A sign telling visitors that due to the coronavirus, Pejepscot History Center is closed to the public. Director Larissa Vigue Picard is asking that businesses with similar signs not throw them out when they reopen, but instead donate them to the history center.

BRUNSWICK — Larissa Vigue Picard walked through the quiet, emptied streets of downtown Brunswick earlier this week, and stopped in front of the many shops, restaurants and bars to snap photos of signs on their doors. 

Each sign was different. They were hand-written or typed up and printed, showcasing different fonts and colors, others included doodles or messages of hope. Some announced closures, others limited hours, and many advertised new food take-out only policies — a result of the coronavirus pandemic sweeping across the country. 

The term used by government officials and much of the community has been “unprecedented,” but to Vigue Picard, director of the Pejepscot History Center, it is history in the making. 

Pejepscot History Center, formerly the Pejepscot Historical Society, is asking individuals, families and business owners in Brunswick, Topsham and Harpswell to save items of what Vigue Picard called “material culture” and “ephemera:” The signs, the pamphlets, the letters, the personal stories, the items that represent how Mainers are dealing with isolation, social distancing and the daily life of living through the coronavirus crisis. 

Once the center reopens, it will start accepting items for a collection. 

“People aren’t thinking about this as being history because it’s happening right now, but it is. It’s immediately becoming history,” she said. “Someday people are going to want to know what’s happening. (By doing this) We’re talking to the people of the future.”

Vigue Picard is trying to prevent the lack of information she recently experienced when trying to find local accounts of the 1918 Spanish Flu pandemic and came up empty handed. 

“I was shocked,” she said. “I thought maybe there would be a letter or a photograph or something, but there was nothing. I don’t want the … future curator to have that same experience.” 

She knows that right now, many people are dealing with the financial and health concerns, “and people have to deal with the crisis at hand,” but as director, it’s her job to help preserve and promote local history. Plus, showcasing that history may not be 50 or 100 years in the future. Instead, it could be next year, or five or 10 years from now on anniversaries of the pandemic.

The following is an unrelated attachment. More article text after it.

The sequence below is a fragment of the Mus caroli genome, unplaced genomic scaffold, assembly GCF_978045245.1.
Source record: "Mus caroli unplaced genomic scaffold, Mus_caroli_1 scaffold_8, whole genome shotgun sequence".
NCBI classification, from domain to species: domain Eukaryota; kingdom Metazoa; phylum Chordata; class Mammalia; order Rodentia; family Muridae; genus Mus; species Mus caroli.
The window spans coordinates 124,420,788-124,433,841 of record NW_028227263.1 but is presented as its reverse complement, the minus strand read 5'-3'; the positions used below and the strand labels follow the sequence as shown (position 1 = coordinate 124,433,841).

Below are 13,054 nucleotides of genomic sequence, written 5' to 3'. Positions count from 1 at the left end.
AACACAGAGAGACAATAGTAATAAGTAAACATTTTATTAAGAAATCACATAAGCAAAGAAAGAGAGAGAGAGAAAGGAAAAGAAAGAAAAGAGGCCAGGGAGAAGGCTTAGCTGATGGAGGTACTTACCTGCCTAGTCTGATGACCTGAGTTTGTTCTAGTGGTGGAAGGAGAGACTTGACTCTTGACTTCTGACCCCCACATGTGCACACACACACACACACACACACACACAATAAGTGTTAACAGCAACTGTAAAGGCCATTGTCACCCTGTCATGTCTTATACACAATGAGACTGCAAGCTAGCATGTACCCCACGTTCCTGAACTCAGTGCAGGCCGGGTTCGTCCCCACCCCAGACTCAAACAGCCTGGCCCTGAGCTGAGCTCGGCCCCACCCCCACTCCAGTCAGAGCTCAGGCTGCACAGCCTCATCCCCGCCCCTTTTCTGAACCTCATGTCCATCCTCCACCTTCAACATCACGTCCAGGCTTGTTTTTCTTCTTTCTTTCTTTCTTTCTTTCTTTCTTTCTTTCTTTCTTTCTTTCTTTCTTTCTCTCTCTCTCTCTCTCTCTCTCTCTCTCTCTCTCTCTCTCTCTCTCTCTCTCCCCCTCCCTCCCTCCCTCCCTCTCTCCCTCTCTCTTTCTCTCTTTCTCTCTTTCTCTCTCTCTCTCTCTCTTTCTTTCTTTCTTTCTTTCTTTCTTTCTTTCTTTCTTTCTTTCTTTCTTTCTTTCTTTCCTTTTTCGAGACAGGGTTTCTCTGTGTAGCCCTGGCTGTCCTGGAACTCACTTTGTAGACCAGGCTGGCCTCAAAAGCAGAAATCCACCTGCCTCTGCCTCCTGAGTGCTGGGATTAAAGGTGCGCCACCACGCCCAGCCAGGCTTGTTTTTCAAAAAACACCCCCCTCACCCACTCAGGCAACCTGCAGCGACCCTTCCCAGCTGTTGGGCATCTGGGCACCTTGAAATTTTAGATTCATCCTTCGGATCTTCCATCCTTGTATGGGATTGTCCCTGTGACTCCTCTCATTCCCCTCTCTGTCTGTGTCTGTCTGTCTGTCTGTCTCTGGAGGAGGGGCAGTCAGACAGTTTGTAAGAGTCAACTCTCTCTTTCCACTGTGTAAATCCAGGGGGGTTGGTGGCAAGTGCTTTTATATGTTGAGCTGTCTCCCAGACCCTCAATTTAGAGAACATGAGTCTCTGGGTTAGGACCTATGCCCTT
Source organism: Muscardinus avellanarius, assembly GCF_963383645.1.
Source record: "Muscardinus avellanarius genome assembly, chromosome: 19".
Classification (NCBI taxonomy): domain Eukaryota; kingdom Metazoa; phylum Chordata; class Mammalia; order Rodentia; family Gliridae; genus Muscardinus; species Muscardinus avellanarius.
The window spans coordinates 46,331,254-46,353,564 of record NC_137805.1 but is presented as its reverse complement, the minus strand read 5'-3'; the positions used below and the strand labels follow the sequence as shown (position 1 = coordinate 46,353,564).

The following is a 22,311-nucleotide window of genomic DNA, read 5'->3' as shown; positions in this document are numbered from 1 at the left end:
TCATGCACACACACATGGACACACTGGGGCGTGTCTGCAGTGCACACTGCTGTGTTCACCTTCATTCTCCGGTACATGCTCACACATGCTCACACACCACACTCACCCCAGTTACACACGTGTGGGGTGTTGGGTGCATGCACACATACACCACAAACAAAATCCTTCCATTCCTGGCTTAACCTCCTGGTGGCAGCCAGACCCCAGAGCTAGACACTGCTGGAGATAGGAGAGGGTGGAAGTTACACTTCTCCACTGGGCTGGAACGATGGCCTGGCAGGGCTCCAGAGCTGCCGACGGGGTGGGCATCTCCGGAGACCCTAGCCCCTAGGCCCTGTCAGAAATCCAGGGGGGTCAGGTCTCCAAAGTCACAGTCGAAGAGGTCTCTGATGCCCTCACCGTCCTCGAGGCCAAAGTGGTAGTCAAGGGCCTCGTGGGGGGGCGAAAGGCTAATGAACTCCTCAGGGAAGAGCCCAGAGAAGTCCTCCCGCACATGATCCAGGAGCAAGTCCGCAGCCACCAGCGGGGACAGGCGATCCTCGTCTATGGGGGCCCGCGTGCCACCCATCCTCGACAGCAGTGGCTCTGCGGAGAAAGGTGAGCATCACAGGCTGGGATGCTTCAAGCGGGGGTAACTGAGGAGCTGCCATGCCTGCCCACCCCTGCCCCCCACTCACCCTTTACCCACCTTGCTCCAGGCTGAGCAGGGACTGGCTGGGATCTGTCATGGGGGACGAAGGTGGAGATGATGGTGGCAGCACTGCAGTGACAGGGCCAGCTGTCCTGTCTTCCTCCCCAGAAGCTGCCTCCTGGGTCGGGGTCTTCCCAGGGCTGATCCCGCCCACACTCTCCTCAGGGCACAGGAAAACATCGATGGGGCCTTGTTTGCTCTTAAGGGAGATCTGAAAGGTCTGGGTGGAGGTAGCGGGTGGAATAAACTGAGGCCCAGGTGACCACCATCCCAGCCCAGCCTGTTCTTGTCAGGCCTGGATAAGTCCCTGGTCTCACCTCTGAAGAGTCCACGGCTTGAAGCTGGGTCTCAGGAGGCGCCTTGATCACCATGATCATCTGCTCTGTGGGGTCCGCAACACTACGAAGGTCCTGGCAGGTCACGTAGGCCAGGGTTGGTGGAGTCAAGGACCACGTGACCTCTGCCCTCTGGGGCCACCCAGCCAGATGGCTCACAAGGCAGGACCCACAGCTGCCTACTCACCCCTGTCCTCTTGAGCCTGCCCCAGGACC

“So when people start taking those (signs down), don’t throw them away,” she said. “People will want to collectively look back. It’s a way of dealing with these crises, saying, ‘We experienced this together.’” 

Pejepscot History Center unveiled its new logo and slogan earlier this week at what was supposed to be its big annual meeting. The meeting was conducted remotely due to the coronavirus outbreak.

This isn’t the first time, and likely will not be the last, that museums and curators recognized the historical importance of an event as it was unfolding, and immediately tried to preserve what they could. 

After the ice storm in 2008, Sept. 11, 2001 terrorist attacks, the Boston Marathon bombing in 2013, the Women’s March in 2016, museums and historical societies, both in Maine and around the country, began collecting and preserving the signs and other items, said Kate McBrien, an independent museum professional specializing in New England history. 

“The coronavirus pandemic is happening right now,” she said. “Generations from now, people will look back to see how we responded to a world-wide pandemic. To best collect that history means to collect it now and make people aware of the need to preserve what they have.” 

She suggested homemade signs, games or songs created to keep people at home entertained, and individual stories. The center is not accepting newspaper articles as they are now digitized and newsprint does not preserve well. 

Earle G. Shettleworth Jr., Maine’s state historian, noted that much of the information, what might have once been distributed as a flier or a pamphlet, is now circulating digitally. 

While they’re still around, he suggested printing them out to save to donate to places like Pejepscot History Center before they disappear. 

“Certainly, this is a very dramatic moment in our nation’s history,” he said, but “The history of what’s going on locally at a particular moment reflects up the chain of what’s going on statewide and nationally.”

McBrien agreed. 

“Documenting the official response is important but just as important is documenting the personal experience and impact of those official decisions,” she said.  

Pejepscot History Center officials unveiled the organization’s new name in January, and on Tuesday, what was supposed to be its big annual meeting, released the new logo and slogan: Discover your place in time. 

To Vigue Picard, that has never been more poignant. 

“It fits with this notion (that) you as an individual, right now, have a stake in this history and we want to hear from you,” she said. 

For information about donating items or to submit a personal history, contact the Pejepscot History Center at (207) 729-6606 or [email protected]

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